1 December 2020
h_a_b_i_t_a_t_s (AKA Greg Meade) is the first artist to feature in our Colony Artist In Residence exhibition programme where we are looking to give exposure to Manchester based artists looking to display work in a contemporary co-working and shared office space environment in a gallery style setting within our Piccadilly location.
Greg Meade is a Manchester-based printmaker, designer & photographer, operating from his studio in the heart of post-industrial Ancoats. An architecture obsessive, he produces bold, graphic print work across a broad range of processes under his studio pseudonym Habitats.
Greg, as a self-taught print maker, aims to promote everything print and encourage the have-a-go possibilities of the discipline. Greg also runs Chuggaress, an independent & collaborative RISO printing and design studio encouraging people of all creative backgrounds to engage with this often all too exclusive process. Greg draws influence from the built environment, with the repetitive patterns that are formed in the terraced housing of the North being key to his body of work to date.
We recently caught up with Greg to discuss his influences and his current work in progress.
Hey Greg! What Inspires you and how does that help you generate ideas?
I am heavily influenced by late 19th and early-mid 20th century design movements such Art Nouveau and Brutalism. I'm particularly inspired by Manchester's industrial past, architecture, urban planning and interpreting these themes into illustrations. Stripping buildings back to their most basic shapes and elements, trying not to focus too much on particular details and "correctness" using cut out shapes (collage) to abstract them back to their simplest forms.
I first became aware or Linocut (hand carved Linolium) and Risograph (a process similar to silk screen) printing as part of my Art Foundation course. Having had a very basic introduction to the processes at the time, I was more interested in fine art and other practices. It was quite some time after completing my studies that I returned to printing, firstly as a hobby and then as a business opportunity.
I love the mixture of the physical and hands on nature of carving and the industrial and technological processes (tinkering) involved in large batch Riso printing.
What is your most prized art related possession?
I love the physical interaction of carving and printing using Linoleum, enjoying the process of learning how to get the best use out of simple tools. Sometimes it requires a lot or trial, error and patience. One particular chisel I use, I've had a long, long time. Tried and tested that never lets me down... sometimes new doesn't mean better!
The Risograph printer has been the most financially important investment i have made so far (apart from my studio). They are only available from a limited number of suppliers in the UK and are primarily manufactured in Japan. It's a great tool for producing posters, flyers, artwork and publications but it is also quite an unusual machine that requires a great deal of learning and practice to get the best use out of the machines and use them to their full capabilities.
How do you "name" your artworks
At the moment, i'm working on my largest Linocut project to date (A3), inspired by my commute into Manchester where i pass row after row row of terrace housing called "Does it have to be the same old shit?" taken from a lyric by of song by Micah P Hinson.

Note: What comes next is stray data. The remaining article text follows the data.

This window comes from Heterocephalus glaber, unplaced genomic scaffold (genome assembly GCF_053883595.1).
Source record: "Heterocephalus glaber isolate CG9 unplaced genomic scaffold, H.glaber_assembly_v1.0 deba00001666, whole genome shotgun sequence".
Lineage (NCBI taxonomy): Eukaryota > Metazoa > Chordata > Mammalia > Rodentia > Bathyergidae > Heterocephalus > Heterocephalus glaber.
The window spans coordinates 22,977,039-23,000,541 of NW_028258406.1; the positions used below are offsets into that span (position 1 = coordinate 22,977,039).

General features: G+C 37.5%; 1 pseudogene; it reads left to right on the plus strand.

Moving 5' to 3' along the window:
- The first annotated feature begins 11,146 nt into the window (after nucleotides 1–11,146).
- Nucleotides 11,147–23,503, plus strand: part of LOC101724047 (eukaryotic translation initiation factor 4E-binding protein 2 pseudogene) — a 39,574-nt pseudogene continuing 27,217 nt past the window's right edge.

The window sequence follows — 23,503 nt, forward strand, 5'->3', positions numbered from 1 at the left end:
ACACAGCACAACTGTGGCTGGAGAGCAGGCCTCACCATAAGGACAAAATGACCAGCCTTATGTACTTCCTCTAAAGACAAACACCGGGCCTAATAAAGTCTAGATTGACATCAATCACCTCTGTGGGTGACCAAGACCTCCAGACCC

By nature the terrace houses all look the same, however, when you look closer you notice different characteristics, details and stories of each one. Linocut is a repetitive process, often with small inconsistencies and fits well with the theme of same but different.
How do you work through artists block and procrastination
I have to make the most of the free time i have available, often i'm working 7am until midnight. Other weeks i can have a lot of downtime to experiment and develop my own projects.
Working on projects for and with other people helps. Often contract work can lead to ideas or processes i hadn't previously considered that i can explore in my own work. I also like to collaborate with artists and companies on projects.
Recently i completed a brief from a marmalade manufacturer to be realized as packaging labels for their products to reference their history as a Manchester brand with industrial heritage but not focus on direct physical representation of the product. It was really interesting to work to tight time constraints not being able to get hung up on details and embracing the handmade process without getting "lost" in the design.
Whats next for h_a_i_t_a_t_s and Chuggapress and what advice to you have for other emerging Artists?
On the Chuggapress front, I have a few Publications and Zines in the pipeline. Covid19 restrictions permitting, I am looking to start hosting introduction to Risograph Printing classes again in the new year so I can pass on my knowledge and love of the medium.
I have a couple of personal projects working with a local collage artist that I am interested in progressing, based on Brutalist Architecture which will involve visiting Landmark buildings across the country to make artwork mixing Photography and Risograph printing processes
Decide what makes you want to create art and don't overthink.
Work hard and treat it as a job
Practice and develop a style.
Try not to focus on or obsess about other peoples work.
If you would like to come see Greg's work in person and take a look around our Co-working & office space facilities at Colony Piccadilly or to visit the other members of the Colony family (The Astley and Jactin House), please book a tour via firstname.lastname@example.org today!
*We would love to hear from other local artists who are looking for a place to exhibit their work in Manchester. Please contact email@example.com for further details
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